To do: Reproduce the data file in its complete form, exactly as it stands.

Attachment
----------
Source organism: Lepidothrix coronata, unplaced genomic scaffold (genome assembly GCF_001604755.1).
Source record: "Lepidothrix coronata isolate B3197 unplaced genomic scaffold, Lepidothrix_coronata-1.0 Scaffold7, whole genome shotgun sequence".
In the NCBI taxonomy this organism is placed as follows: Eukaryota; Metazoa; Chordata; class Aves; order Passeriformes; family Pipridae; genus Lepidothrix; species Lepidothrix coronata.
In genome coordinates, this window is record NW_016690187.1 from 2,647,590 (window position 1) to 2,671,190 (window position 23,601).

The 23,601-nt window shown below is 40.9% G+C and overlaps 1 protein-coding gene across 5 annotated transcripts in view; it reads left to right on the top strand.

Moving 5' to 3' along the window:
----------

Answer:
Source organism: Lepidothrix coronata, unplaced genomic scaffold (genome assembly GCF_001604755.1).
Source record: "Lepidothrix coronata isolate B3197 unplaced genomic scaffold, Lepidothrix_coronata-1.0 Scaffold7, whole genome shotgun sequence".
In the NCBI taxonomy this organism is placed as follows: Eukaryota; Metazoa; Chordata; class Aves; order Passeriformes; family Pipridae; genus Lepidothrix; species Lepidothrix coronata.
In genome coordinates, this window is record NW_016690187.1 from 2,647,590 (window position 1) to 2,671,190 (window position 23,601).

The 23,601-nt window shown below is 40.9% G+C and overlaps 1 protein-coding gene across 5 annotated transcripts in view; it reads left to right on the top strand.

Moving 5' to 3' along the window: